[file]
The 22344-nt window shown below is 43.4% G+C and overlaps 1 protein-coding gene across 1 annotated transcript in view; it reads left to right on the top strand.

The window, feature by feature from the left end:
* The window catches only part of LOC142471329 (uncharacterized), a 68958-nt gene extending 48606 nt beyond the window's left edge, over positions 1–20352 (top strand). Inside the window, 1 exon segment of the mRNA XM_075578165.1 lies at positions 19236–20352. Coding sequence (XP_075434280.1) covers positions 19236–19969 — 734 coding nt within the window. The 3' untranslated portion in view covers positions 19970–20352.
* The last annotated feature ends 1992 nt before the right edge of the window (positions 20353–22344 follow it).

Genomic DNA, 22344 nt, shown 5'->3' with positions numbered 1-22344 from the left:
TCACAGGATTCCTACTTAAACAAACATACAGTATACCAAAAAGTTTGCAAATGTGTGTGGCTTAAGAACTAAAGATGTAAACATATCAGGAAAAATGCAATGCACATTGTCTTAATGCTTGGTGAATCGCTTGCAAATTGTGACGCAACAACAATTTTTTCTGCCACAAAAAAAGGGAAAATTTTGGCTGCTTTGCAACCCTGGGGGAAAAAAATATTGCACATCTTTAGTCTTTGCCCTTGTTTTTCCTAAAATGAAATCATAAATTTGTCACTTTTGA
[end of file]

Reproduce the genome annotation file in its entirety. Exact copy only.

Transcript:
The 22344-nt window shown below is 43.4% G+C and overlaps 1 protein-coding gene across 1 annotated transcript in view; it reads left to right on the top strand.

The window, feature by feature from the left end:
* The window catches only part of LOC142471329 (uncharacterized), a 68958-nt gene extending 48606 nt beyond the window's left edge, over positions 1–20352 (top strand). Inside the window, 1 exon segment of the mRNA XM_075578165.1 lies at positions 19236–20352. Coding sequence (XP_075434280.1) covers positions 19236–19969 — 734 coding nt within the window. The 3' untranslated portion in view covers positions 19970–20352.
* The last annotated feature ends 1992 nt before the right edge of the window (positions 20353–22344 follow it).

Genomic DNA, 22344 nt, shown 5'->3' with positions numbered 1-22344 from the left:
TCACAGGATTCCTACTTAAACAAACATACAGTATACCAAAAAGTTTGCAAATGTGTGTGGCTTAAGAACTAAAGATGTAAACATATCAGGAAAAATGCAATGCACATTGTCTTAATGCTTGGTGAATCGCTTGCAAATTGTGACGCAACAACAATTTTTTCTGCCACAAAAAAAGGGAAAATTTTGGCTGCTTTGCAACCCTGGGGGAAAAAAATATTGCACATCTTTAGTCTTTGCCCTTGTTTTTCCTAAAATGAAATCATAAATTTGTCACTTTTGA